Previous guests to Lapped Traffic podcast include drivers such as Matt DiBenedetto, Landon Cassill, and Tyler Reddick. NASCAR media guests include MRN Radio’s Jeff Streigle and NBC Sports’ Kelli Stavast.
Stroud acknowledged that each guest helps get the next one.
“There are some people that acknowledge the benefits of a podcast,” Croud said.
The Wave Around Hotline
In evolving the podcast, and wanting to get fans more involved, Croud introduced a new segment for the Lapped Traffic podcast’s second year — a call-in hotline called “The Wave Around Hotline.”
“I’ve gotten calls every week, which is awesome,” Croud said.
He noted it’s not a live interaction with the fans, but tries to hype it up via social media. The hope is that fans will continue to set time aside to call in.
He said the hotline was the big addition to the Lapped Traffic podcast for the second season and hopes that will continue to grow throughout the season.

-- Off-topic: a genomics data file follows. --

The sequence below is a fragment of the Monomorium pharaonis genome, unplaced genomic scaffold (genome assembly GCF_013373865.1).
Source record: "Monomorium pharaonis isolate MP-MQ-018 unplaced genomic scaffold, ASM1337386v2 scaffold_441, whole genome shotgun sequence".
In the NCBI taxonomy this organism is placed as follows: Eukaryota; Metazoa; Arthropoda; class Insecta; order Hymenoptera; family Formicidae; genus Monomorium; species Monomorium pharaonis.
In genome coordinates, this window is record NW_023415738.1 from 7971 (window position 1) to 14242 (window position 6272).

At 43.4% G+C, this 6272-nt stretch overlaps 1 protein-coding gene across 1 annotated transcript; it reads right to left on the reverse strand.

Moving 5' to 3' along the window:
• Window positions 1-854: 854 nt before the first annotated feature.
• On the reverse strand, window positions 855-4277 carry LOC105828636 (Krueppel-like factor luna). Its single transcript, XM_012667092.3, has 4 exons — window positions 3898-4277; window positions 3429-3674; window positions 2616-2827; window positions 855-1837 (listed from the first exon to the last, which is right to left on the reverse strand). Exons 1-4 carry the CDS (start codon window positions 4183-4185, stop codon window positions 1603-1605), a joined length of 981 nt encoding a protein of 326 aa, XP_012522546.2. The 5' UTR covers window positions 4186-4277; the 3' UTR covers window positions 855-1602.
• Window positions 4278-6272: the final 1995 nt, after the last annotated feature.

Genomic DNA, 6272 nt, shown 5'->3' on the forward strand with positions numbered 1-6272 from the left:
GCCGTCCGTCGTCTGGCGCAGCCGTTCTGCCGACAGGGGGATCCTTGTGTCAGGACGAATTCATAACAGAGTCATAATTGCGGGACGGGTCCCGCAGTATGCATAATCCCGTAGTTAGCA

In terms of the at track product, Croud said the sport needs to continue to evolve its rulebook.
“The mere fact the crew chief gets fined for a lugnut issue — why?” Croud asked.
Croud said there are gray areas in all the stick and ball sports, and questions whether NASCAR should continue to have some subjective calls as well. He added tha common sense needs to come into the picture more when applying calls and penalties.
Given the choice to adjust the rulebook in some way, he would want to change who got penalized for an incident.
“Should they maybe add driver points and pit road points, and then add those together?” Croud questioned.
“I get that you have to penalize the team, and the standings because it is a team sport,” he said.